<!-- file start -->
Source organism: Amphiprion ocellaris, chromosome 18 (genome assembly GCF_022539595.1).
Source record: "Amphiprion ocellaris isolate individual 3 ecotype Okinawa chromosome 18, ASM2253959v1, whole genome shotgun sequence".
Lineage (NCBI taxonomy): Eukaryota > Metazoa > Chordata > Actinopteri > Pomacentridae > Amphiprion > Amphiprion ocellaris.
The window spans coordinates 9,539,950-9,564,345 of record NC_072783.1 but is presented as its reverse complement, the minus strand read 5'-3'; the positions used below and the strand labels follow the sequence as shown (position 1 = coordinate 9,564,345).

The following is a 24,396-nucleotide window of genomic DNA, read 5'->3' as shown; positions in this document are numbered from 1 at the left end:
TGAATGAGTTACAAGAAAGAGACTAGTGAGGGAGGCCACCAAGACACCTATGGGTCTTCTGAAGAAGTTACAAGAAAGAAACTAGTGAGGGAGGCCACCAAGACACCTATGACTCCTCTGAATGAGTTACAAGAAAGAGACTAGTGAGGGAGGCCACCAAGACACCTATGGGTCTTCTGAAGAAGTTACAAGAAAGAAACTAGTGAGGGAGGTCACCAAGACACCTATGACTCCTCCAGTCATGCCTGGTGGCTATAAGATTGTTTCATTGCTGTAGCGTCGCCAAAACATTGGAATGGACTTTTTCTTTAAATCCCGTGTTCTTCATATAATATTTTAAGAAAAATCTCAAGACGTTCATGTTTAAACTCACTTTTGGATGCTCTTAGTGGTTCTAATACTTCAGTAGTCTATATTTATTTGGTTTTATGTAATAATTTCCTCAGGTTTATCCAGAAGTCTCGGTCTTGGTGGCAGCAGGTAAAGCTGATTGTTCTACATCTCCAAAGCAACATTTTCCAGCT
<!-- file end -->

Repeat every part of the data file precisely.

Source organism: Amphiprion ocellaris, chromosome 18 (genome assembly GCF_022539595.1).
Source record: "Amphiprion ocellaris isolate individual 3 ecotype Okinawa chromosome 18, ASM2253959v1, whole genome shotgun sequence".
Lineage (NCBI taxonomy): Eukaryota > Metazoa > Chordata > Actinopteri > Pomacentridae > Amphiprion > Amphiprion ocellaris.
The window spans coordinates 9,539,950-9,564,345 of record NC_072783.1 but is presented as its reverse complement, the minus strand read 5'-3'; the positions used below and the strand labels follow the sequence as shown (position 1 = coordinate 9,564,345).

The following is a 24,396-nucleotide window of genomic DNA, read 5'->3' as shown; positions in this document are numbered from 1 at the left end:
TGAATGAGTTACAAGAAAGAGACTAGTGAGGGAGGCCACCAAGACACCTATGGGTCTTCTGAAGAAGTTACAAGAAAGAAACTAGTGAGGGAGGCCACCAAGACACCTATGACTCCTCTGAATGAGTTACAAGAAAGAGACTAGTGAGGGAGGCCACCAAGACACCTATGGGTCTTCTGAAGAAGTTACAAGAAAGAAACTAGTGAGGGAGGTCACCAAGACACCTATGACTCCTCCAGTCATGCCTGGTGGCTATAAGATTGTTTCATTGCTGTAGCGTCGCCAAAACATTGGAATGGACTTTTTCTTTAAATCCCGTGTTCTTCATATAATATTTTAAGAAAAATCTCAAGACGTTCATGTTTAAACTCACTTTTGGATGCTCTTAGTGGTTCTAATACTTCAGTAGTCTATATTTATTTGGTTTTATGTAATAATTTCCTCAGGTTTATCCAGAAGTCTCGGTCTTGGTGGCAGCAGGTAAAGCTGATTGTTCTACATCTCCAAAGCAACATTTTCCAGCT